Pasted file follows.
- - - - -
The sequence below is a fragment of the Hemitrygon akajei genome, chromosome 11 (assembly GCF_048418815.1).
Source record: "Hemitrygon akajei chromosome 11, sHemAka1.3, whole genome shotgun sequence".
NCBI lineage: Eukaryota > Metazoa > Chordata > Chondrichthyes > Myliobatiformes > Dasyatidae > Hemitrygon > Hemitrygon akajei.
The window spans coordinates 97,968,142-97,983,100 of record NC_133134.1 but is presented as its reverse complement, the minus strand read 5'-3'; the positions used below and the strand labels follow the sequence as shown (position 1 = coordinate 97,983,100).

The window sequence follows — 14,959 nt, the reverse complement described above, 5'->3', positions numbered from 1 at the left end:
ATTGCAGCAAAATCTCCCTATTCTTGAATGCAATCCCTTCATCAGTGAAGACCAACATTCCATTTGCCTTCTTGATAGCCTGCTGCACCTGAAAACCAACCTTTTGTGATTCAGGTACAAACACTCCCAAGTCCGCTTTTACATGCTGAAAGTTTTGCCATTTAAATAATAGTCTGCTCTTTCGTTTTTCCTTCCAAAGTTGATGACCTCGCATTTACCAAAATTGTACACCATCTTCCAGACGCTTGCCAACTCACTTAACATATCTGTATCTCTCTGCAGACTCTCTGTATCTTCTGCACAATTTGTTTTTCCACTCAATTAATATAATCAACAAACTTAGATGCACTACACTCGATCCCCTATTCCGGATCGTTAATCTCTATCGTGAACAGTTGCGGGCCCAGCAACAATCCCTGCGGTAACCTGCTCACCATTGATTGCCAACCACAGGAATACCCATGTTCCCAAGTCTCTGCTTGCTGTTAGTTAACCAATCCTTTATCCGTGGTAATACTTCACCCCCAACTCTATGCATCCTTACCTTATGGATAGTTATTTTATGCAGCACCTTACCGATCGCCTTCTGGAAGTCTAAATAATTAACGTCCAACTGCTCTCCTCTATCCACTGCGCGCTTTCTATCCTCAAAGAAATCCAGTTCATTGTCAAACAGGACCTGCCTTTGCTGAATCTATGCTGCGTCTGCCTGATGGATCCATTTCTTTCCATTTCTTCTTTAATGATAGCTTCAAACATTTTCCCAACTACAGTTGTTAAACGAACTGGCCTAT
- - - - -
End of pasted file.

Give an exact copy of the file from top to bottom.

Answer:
The sequence below is a fragment of the Hemitrygon akajei genome, chromosome 11 (assembly GCF_048418815.1).
Source record: "Hemitrygon akajei chromosome 11, sHemAka1.3, whole genome shotgun sequence".
NCBI lineage: Eukaryota > Metazoa > Chordata > Chondrichthyes > Myliobatiformes > Dasyatidae > Hemitrygon > Hemitrygon akajei.
The window spans coordinates 97,968,142-97,983,100 of record NC_133134.1 but is presented as its reverse complement, the minus strand read 5'-3'; the positions used below and the strand labels follow the sequence as shown (position 1 = coordinate 97,983,100).

The window sequence follows — 14,959 nt, the reverse complement described above, 5'->3', positions numbered from 1 at the left end:
ATTGCAGCAAAATCTCCCTATTCTTGAATGCAATCCCTTCATCAGTGAAGACCAACATTCCATTTGCCTTCTTGATAGCCTGCTGCACCTGAAAACCAACCTTTTGTGATTCAGGTACAAACACTCCCAAGTCCGCTTTTACATGCTGAAAGTTTTGCCATTTAAATAATAGTCTGCTCTTTCGTTTTTCCTTCCAAAGTTGATGACCTCGCATTTACCAAAATTGTACACCATCTTCCAGACGCTTGCCAACTCACTTAACATATCTGTATCTCTCTGCAGACTCTCTGTATCTTCTGCACAATTTGTTTTTCCACTCAATTAATATAATCAACAAACTTAGATGCACTACACTCGATCCCCTATTCCGGATCGTTAATCTCTATCGTGAACAGTTGCGGGCCCAGCAACAATCCCTGCGGTAACCTGCTCACCATTGATTGCCAACCACAGGAATACCCATGTTCCCAAGTCTCTGCTTGCTGTTAGTTAACCAATCCTTTATCCGTGGTAATACTTCACCCCCAACTCTATGCATCCTTACCTTATGGATAGTTATTTTATGCAGCACCTTACCGATCGCCTTCTGGAAGTCTAAATAATTAACGTCCAACTGCTCTCCTCTATCCACTGCGCGCTTTCTATCCTCAAAGAAATCCAGTTCATTGTCAAACAGGACCTGCCTTTGCTGAATCTATGCTGCGTCTGCCTGATGGATCCATTTCTTTCCATTTCTTCTTTAATGATAGCTTCAAACATTTTCCCAACTACAGTTGTTAAACGAACTGGCCTAT